- From early on in the day, layers are queuing up to offer money for the horse.
Like that corny line in a Thriller movie “They were waiting for us Johnny”, the layers here are waiting ready to take some sucker bets.
We spoke to the Jockey Club about this and basically they are saying “there is nothing that we can do about it”
John Maxse Public Relations Director:
“The fact is that the regulation of betting exchanges, and betting in general, is beyond the jurisdiction of the Jockey Club. We have no authority over either bookmakers or companies offering one to one betting exchanges.”
“In our submission to the Government’s Gambling Review we pressed Alan Budd’s team to recommend the implementation of a Gambling Commission to regulate all forms of betting in Britain. This is one of the key recommendations of the Budd Report and we are now urging government to act.”
What are the Betting Exchanges doing about it?
Not much at the moment it seems. Some do offer rigorous identification processes but others do not.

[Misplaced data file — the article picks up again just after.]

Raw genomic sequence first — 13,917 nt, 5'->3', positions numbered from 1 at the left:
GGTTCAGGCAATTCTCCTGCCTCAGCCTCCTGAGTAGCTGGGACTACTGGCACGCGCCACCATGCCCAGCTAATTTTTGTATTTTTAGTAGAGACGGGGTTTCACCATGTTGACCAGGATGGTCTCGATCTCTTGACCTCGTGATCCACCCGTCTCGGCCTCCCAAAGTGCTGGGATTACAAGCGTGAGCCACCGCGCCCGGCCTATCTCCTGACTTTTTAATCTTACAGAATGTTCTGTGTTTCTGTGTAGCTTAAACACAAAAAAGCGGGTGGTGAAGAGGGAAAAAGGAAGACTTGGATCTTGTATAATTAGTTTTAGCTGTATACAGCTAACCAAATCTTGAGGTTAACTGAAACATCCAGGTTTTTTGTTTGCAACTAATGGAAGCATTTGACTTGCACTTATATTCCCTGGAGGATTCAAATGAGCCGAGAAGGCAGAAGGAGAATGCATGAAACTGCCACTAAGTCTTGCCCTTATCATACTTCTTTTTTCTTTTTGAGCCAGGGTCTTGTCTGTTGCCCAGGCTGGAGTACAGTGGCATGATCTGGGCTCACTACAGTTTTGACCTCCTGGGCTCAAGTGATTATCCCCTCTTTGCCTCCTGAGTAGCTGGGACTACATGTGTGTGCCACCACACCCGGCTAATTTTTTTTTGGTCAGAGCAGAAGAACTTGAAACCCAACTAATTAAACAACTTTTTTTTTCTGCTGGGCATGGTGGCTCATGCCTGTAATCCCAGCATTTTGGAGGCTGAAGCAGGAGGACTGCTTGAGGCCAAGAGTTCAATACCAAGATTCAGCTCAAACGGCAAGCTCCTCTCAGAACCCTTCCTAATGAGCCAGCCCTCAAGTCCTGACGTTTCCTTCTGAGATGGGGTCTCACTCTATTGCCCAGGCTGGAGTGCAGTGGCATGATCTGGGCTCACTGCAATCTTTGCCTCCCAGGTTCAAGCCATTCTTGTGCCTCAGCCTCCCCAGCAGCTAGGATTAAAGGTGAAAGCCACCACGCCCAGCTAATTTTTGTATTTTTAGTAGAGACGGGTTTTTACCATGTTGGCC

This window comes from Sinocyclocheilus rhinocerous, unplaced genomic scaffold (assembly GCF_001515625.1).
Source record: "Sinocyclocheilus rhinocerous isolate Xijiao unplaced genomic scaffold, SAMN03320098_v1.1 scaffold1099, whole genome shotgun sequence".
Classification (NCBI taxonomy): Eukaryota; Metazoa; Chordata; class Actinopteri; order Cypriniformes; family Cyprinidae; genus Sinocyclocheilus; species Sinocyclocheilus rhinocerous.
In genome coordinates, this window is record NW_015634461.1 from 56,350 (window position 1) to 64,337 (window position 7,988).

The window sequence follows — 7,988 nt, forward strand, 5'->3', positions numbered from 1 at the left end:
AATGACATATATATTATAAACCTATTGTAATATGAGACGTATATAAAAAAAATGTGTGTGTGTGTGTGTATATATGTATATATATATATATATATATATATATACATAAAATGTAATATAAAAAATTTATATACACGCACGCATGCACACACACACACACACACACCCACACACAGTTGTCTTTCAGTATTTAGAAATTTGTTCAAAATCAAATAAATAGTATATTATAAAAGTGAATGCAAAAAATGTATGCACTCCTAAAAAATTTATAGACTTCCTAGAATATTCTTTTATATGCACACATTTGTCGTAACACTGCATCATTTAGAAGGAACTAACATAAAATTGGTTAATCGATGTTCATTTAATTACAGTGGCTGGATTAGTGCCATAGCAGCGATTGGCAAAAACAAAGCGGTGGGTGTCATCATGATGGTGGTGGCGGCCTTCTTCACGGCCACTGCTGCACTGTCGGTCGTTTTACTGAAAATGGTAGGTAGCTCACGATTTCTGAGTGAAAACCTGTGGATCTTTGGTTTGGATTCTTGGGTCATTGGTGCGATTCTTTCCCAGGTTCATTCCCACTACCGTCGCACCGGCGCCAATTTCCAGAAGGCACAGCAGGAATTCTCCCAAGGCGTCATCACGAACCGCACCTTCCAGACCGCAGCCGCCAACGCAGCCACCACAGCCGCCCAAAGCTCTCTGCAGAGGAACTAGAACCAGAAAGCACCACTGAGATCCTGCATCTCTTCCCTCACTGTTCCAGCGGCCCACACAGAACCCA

It is quite possible too that dodgy layers are utilising accounts of friends and family to hide their tracks. But any sensible security team will be able to spot a scam a mile off even if the account holder is upstanding member of the community – Aunt Gladys.
Every betting transaction on a website is logged. The amount wagered, time of day, type of race etc. is logged. It doesn’t take a genius to write a small program to identify discrepancies in betting patterns. Bookies use such programs to try and spot winning coups. Betting Exchanges should be using them to identify laying coups.
But everytime a possible scam is mentioned, such as the doping of Ashgar, the betting exchanges are quick to report ‘no unusual betting patterns’. If they did uncover something would they say?
Rumours and allegations of scams are going to increase. Until such a time when betting exchanges give evidence that they can identify the crooks, and the racing authorities issue the most severest of penalties, punters are going to listen to Kenyon and falsely believe that ‘racing is institutionally bent.’